So what can we do now?

From Planet Youth research we know there are things we can do right now, as parents and carers, and as a community, that can help young people live their best lives and avoid substance use…

5 things you might want to know

about teenagers, their mental health & substance use…
  1. BRAIN DEVELOPMENT continues into our mid-twenties according to current research. During this time, the brain is highly vulnerable and even small amounts of alcohol and drugs have a significant impact. 
  2. MENTAL HEALTH challenges such as anxiety and depression are a leading contributor to substance use; and substance use can lead to mental illness. This is true for all ages but even more so for teenagers.
  3. POOR SLEEP & SCREEN TIME are associated with an increased risk of mental health issues across all age groups, but adolescents are particularly susceptible. Developing good habits has long term benefits.
  4. ORGANISED ACTIVITIES & FAMILY TIME are important factors when it comes to supporting good mental health for teenagers and have been proven to help them avoid substance use.
  5. PARENTS & CARERS still have a big impact on a teenagers’ attitudes and behaviours, even as they get older and more independent. Good communication and clear guidance is proven to help prevent substance use.

View and download the ‘5 Things You Might Want to Know’ >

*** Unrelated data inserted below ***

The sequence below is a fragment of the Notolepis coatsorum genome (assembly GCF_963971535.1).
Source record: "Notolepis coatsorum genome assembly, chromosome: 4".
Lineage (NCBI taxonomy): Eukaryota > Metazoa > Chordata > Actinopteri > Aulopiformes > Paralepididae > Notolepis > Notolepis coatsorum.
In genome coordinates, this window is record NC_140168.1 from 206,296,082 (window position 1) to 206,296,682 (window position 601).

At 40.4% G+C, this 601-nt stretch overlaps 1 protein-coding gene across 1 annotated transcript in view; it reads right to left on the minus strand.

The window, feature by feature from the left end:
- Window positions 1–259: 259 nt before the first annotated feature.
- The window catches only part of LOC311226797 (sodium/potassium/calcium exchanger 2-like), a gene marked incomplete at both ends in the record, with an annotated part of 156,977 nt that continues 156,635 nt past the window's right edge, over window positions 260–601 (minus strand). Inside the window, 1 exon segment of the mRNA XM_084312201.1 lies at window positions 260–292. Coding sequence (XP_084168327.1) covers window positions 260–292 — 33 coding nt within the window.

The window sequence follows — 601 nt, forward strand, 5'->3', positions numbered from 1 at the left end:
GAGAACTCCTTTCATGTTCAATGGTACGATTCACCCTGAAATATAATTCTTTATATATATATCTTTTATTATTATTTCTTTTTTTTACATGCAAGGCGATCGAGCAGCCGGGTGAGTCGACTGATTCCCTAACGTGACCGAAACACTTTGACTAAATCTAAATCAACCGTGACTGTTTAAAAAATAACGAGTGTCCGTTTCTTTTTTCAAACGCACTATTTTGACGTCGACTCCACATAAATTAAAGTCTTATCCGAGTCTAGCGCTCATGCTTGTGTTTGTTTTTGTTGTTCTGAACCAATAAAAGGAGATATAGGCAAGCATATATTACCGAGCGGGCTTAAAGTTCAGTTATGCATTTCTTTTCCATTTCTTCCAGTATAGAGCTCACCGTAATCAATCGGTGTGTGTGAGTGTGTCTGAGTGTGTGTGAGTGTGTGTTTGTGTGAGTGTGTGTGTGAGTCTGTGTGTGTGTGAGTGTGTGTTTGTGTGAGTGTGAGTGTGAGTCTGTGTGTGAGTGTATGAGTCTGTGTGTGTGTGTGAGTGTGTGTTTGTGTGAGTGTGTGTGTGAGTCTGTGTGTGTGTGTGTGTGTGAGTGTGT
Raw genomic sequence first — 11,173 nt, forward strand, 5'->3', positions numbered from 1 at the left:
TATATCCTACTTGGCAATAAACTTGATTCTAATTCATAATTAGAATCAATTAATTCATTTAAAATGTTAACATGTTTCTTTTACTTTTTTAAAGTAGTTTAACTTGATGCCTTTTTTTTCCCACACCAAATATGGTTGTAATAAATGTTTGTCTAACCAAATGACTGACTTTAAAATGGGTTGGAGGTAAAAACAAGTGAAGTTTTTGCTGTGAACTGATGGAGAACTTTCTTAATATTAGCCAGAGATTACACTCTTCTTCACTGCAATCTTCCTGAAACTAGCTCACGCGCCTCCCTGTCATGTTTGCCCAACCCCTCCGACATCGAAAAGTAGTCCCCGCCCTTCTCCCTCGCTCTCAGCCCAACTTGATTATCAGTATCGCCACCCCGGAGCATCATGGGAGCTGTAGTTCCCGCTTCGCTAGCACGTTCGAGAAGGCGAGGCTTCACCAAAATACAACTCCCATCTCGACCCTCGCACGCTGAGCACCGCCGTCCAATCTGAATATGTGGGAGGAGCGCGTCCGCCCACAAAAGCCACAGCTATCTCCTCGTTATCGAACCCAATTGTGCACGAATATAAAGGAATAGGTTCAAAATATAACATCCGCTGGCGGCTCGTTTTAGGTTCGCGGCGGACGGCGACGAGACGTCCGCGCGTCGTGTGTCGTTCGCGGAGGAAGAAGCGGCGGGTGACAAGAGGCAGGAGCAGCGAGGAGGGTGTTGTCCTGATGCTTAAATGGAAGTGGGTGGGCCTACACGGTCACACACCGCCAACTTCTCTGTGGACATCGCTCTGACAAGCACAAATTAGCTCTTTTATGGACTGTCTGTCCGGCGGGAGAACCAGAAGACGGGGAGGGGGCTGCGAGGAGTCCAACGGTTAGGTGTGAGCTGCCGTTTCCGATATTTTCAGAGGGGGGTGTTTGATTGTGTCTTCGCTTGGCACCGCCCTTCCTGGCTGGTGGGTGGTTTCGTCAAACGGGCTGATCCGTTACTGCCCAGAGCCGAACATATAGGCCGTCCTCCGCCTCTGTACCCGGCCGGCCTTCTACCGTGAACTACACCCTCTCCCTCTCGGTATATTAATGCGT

5 things you can do now

to help teenagers avoid the risk of substance use and love their best lives…
  1. TALK openly with your child about their mental health and help them develop good life habits. Let them know you don’t want them to use drugs and alcohol because you care about them and their wellbeing.
  2. DELAY alcohol and drug introduction for as long as possible. This will ensure your child’s brain develops to its full potential. Every year delayed reduces the risk of harm and dependency now and later in life.
  3. REFUSE to supply alcohol or drugs to your child and other young people. Supervising consumption or even providing a ‘responsible’ amount is actually proven to increase substance use and risky behavior.
  4. KNOW the parents of your child’s friends so you all know what’s going on. Let them know how you feel about your child using drugs and alcohol. Talk about working together to keep your kids safe and well.
  5. DO things together with your child on weekends and evenings to strengthen your relationship. Organise activities for them and their friends. Involvement in positive organised activities reduces substance use.  

View and download the ‘5 Things You Can Do Now’ >

Strengthening the protective factors.

The Planet Youth framework for action revolves around four key domains of intervention: Family, Leisure Time, Peer Group and School. The research highlights protective factors in each of these areas that can be strengthened in order to reduce the risk of substance use. The key protective factors include parents spending more leisure time with children, knowing the parents of your children’s friends, participation in organised sport and activities, community connections, active community support of young people, adult disapproval of adolescent substance use, enforcing curfews and refusing to supply substances.